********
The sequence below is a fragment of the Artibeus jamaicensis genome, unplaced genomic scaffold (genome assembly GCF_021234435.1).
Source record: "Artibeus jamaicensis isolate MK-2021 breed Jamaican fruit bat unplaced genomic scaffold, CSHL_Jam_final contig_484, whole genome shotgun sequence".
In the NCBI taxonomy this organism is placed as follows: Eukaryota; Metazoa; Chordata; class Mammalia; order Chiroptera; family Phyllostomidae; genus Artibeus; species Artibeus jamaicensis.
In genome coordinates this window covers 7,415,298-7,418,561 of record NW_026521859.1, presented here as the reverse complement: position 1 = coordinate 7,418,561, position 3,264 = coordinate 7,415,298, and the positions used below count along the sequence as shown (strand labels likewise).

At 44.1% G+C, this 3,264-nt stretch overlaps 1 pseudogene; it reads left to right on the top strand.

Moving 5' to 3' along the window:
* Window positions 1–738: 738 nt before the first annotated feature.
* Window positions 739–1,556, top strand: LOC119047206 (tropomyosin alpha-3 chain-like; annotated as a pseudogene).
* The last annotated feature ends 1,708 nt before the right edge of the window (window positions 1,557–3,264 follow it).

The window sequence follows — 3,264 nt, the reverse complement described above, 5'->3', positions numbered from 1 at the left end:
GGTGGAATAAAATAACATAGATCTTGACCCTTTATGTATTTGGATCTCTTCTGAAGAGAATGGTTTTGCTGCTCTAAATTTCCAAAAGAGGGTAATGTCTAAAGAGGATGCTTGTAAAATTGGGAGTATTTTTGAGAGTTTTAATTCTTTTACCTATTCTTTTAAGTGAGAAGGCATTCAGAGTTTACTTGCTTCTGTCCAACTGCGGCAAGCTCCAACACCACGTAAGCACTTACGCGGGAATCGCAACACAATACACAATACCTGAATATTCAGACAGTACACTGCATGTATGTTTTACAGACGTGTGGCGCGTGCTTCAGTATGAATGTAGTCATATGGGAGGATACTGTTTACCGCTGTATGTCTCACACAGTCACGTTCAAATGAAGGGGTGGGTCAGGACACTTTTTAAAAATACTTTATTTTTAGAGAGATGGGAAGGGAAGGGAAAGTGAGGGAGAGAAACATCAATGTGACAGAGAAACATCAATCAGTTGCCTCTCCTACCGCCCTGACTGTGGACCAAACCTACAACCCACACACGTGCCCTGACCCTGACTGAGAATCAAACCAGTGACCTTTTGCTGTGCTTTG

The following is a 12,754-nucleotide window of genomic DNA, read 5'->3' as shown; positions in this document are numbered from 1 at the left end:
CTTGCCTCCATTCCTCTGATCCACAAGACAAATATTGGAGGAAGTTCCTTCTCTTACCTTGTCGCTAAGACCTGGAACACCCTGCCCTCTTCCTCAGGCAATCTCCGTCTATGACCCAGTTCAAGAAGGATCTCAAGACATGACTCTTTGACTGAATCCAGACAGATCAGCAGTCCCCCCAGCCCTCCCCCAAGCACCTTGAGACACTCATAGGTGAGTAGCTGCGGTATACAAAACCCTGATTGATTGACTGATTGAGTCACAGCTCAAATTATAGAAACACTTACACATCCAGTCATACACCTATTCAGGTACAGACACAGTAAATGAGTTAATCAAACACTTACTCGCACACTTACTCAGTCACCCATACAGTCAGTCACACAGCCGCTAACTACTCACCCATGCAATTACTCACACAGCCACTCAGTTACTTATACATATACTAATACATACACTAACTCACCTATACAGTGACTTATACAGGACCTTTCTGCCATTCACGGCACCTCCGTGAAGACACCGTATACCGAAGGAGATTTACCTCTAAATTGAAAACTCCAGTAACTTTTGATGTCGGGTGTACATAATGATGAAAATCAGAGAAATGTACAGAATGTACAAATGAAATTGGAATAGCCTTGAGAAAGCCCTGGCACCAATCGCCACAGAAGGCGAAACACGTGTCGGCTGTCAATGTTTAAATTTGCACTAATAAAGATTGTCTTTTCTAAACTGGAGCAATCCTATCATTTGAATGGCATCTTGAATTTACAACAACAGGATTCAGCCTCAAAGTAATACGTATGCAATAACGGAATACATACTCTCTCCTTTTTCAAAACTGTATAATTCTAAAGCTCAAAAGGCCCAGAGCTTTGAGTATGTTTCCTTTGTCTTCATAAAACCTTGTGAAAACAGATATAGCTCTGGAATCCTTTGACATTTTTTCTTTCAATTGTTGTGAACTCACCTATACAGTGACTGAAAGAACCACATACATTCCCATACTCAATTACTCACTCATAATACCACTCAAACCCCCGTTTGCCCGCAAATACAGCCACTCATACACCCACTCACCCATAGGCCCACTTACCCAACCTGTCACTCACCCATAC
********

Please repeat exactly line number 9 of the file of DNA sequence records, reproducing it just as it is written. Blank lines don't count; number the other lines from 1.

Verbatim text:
* The last annotated feature ends 1,708 nt before the right edge of the window (window positions 1,557–3,264 follow it).